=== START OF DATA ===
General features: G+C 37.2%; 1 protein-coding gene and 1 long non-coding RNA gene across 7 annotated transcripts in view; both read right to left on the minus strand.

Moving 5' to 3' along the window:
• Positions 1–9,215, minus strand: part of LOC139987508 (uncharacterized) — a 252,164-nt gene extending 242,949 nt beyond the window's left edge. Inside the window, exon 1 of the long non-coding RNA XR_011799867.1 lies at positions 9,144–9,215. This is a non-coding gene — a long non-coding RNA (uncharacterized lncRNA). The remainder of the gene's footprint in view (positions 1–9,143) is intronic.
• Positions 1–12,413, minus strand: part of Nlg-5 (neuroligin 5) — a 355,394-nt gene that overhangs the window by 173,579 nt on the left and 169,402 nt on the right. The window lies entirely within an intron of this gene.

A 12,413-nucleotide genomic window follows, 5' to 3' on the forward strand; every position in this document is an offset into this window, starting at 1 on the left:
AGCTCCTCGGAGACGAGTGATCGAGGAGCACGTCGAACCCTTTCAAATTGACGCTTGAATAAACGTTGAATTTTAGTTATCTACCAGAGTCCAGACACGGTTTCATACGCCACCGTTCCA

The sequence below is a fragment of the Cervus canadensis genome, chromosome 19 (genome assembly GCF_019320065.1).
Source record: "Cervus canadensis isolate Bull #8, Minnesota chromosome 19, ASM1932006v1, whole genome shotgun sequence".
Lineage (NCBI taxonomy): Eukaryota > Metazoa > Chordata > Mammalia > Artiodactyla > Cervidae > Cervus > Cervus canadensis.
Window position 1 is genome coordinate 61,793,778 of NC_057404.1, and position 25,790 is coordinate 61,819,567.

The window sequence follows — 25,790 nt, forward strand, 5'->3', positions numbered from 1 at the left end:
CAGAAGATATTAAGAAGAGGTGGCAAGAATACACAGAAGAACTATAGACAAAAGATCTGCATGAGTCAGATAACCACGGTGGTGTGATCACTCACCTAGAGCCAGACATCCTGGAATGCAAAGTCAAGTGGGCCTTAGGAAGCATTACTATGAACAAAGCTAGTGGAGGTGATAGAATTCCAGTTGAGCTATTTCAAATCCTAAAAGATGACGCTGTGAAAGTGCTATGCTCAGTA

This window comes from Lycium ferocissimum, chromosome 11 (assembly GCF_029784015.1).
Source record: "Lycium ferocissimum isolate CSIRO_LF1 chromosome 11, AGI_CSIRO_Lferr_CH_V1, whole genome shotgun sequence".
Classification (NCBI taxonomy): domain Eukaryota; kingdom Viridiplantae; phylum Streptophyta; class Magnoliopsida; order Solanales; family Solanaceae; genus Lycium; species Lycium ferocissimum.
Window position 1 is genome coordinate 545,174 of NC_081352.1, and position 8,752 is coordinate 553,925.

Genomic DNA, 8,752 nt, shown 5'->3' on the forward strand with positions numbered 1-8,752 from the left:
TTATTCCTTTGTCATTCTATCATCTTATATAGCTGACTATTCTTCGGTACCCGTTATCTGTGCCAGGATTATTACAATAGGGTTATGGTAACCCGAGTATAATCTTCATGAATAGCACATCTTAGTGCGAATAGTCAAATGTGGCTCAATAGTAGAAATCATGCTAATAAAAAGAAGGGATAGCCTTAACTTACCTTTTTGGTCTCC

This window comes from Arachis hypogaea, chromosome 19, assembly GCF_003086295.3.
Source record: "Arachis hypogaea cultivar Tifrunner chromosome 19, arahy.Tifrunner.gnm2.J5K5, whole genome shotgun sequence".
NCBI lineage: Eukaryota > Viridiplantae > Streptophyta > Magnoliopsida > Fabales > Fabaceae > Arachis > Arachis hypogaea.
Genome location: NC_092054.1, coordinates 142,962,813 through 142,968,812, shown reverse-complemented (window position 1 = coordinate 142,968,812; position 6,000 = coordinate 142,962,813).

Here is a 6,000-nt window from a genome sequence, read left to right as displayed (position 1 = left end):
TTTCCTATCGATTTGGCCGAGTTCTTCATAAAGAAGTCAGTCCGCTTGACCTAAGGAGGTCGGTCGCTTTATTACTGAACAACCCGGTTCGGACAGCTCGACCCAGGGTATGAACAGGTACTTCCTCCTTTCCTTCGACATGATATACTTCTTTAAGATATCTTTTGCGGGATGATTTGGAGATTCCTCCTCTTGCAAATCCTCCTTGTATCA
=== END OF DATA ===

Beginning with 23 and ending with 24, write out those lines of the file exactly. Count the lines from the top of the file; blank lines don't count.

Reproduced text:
Here is a 6,000-nt window from a genome sequence, read left to right as displayed (position 1 = left end):
TTTCCTATCGATTTGGCCGAGTTCTTCATAAAGAAGTCAGTCCGCTTGACCTAAGGAGGTCGGTCGCTTTATTACTGAACAACCCGGTTCGGACAGCTCGACCCAGGGTATGAACAGGTACTTCCTCCTTTCCTTCGACATGATATACTTCTTTAAGATATCTTTTGCGGGATGATTTGGAGATTCCTCCTCTTGCAAATCCTCCTTGTATCA